So why not shift the tax base from value added (earned income) and on to that to which value is added (natural resource throughput)? This would help us to count all costs and minimize depletion and pollution. It would stop penalizing the desired creation of value added by taxing it. It would reduce unemployment. It would use the revenue from natural resource taxes to substitute that from the eliminated value added taxes. The first value-added taxes to be eliminated would be the most regressive ones, thereby serving both efficiency and equity. This seems such an obvious improvement that one wonders why economists remain so in thrall to value-added taxation?

     

     Herman Daly is a professor emeritus in economics at the University of Maryland, School of Public Policy. He is a member of Center for the Advancement of the Steady State Economy (CASSE). Visit the Daly News for more essays by Professor Daly and CASSE staff.

  • - A $20 trillion “externality” appears to present civilization with its BIG CHOICE: economic destruction or ecological destruction, both with chilling global security implications.  Here’s why, along with a practical and more hopeful alternative to “Sophie’s Choice.”

    Carbon Tracker has released an illuminating report, “Unburnable Carbon – Are the world’s financial markets carrying a carbon bubble?”[i]

    The report nicely describes the potential "stranded asset risk" to resource company investors, and calls for a regulatory response on disclosure.  What the report does not make explicit is the BIG CHOICE:  Barring a miracle technology advance in the next decade (keep working brilliant scientists and entrepreneurs), if we want to avoid civilization-transforming and global  security threatening climate change, we must absorb a global security threatening $20 trillion write off (that’s 40 percent of global GDP) into our already stressed global economy.  Even if gradually spread over a decade or more, with partial offsetting value creation in sustainable energy industries, this is an unprecedented challenge. 

    First the essential facts as per the report: 

    • The Potsdam Institute calculates that in order to reduce the risk of exceeding 2 degrees Celsius warming to a 20 percent chance (not all that comforting), the global carbon budget for 2000 – 2050 cannot exceed 886 GtC02.  Minus emissions in the first decade of the century, this leaves a budget of 565 GtC02 over the next 40 years.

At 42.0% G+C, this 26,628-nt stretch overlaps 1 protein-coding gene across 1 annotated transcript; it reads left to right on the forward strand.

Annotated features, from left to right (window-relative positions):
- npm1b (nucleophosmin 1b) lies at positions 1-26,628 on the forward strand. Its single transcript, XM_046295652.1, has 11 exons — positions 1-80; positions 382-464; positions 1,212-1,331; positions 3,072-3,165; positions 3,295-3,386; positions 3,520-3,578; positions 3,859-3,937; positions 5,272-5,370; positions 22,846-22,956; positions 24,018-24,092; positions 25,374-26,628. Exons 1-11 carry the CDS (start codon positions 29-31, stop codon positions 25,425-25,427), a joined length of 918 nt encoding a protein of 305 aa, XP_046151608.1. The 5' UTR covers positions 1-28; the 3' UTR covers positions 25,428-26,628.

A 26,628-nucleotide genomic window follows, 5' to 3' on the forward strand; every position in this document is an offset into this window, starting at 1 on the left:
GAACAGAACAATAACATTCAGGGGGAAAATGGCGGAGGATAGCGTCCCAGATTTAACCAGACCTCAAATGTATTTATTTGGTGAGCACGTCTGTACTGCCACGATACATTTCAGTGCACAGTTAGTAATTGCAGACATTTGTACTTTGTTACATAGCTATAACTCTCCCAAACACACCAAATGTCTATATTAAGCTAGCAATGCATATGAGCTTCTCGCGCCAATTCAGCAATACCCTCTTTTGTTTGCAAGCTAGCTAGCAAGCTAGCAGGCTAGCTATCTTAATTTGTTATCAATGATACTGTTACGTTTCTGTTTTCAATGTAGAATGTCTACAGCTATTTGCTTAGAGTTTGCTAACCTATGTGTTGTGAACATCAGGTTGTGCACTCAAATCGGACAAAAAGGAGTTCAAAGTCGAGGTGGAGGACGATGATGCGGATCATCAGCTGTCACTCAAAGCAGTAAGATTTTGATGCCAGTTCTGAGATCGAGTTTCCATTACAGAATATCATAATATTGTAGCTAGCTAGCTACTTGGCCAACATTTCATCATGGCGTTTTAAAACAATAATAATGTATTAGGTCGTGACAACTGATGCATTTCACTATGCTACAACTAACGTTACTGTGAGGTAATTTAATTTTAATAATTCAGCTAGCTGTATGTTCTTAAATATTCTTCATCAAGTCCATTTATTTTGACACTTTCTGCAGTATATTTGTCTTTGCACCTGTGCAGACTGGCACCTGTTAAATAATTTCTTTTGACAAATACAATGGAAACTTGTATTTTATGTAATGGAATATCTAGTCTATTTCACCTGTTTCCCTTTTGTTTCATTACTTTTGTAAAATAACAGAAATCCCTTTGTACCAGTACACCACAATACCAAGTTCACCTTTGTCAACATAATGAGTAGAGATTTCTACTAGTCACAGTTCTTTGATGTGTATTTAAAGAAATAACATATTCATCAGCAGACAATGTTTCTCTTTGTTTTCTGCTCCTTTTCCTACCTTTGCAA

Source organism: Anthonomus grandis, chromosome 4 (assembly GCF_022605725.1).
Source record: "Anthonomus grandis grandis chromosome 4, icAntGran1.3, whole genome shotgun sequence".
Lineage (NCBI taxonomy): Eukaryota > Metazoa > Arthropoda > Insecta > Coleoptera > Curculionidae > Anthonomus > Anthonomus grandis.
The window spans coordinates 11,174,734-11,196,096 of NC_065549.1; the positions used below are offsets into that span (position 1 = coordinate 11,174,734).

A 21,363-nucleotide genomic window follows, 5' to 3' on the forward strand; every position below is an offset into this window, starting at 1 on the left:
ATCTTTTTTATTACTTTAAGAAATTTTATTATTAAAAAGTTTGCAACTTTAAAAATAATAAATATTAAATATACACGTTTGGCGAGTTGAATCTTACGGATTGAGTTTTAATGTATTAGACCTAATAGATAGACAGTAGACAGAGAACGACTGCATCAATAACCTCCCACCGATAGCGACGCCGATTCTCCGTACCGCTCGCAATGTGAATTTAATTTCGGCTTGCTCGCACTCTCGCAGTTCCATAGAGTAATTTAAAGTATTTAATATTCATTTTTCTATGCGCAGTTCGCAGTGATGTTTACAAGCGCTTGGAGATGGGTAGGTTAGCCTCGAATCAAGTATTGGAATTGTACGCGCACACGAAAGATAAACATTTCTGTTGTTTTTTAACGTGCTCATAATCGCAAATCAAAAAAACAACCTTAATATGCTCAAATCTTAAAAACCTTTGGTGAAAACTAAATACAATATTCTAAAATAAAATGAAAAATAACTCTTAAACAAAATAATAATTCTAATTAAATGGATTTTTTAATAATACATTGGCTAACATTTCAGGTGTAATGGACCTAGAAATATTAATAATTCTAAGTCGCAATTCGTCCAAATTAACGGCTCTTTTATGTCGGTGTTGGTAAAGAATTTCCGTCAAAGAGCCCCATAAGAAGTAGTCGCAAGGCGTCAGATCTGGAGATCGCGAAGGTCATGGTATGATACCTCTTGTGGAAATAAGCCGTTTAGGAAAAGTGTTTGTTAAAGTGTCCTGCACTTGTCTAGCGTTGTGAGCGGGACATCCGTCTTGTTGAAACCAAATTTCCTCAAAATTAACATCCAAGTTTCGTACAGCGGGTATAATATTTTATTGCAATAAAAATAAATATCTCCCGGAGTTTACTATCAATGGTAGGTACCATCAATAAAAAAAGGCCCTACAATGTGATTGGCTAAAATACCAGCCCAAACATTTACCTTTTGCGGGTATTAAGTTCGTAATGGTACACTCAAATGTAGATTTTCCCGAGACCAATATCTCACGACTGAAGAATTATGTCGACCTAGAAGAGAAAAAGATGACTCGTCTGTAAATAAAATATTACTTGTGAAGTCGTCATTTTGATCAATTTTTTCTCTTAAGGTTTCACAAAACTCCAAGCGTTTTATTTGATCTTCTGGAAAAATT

• Total “proved” fossil fuel reserves listed on public company balance sheets and State reported reserves is estimated at 2795 GtC02, nearly 5 times the remaining budget, implying 80 percent of these reserves should be left in the ground. 
    • Seventy four percent of these reserves are State owned (Russia, China, Saudi, Venezuela, Iran, Iraq, etc.) or owned by private companies, 26 percent are owned by the 200 largest public energy companies.

    According to James Leaton at Carbon Tracker, the market value of the top 100 public oil and gas companies and the top 100 public coal companies listed in the report exceeds $7 trillion, approximately 12% of the global public equity market.  Making a simple assumption[ii] that State-owned companies and reserves have an equivalent market value per unit of carbon would suggest the global market value of proved fossil fuel reserves equals $27 trillion. 

    A real cap on carbon emissions designed to limit warming to two degrees implies sovereign states and public corporations will need to strand 80 percent of their $27 trillion of proved reserves.  Rounding down, this implies a potential $20 trillion write off[iii].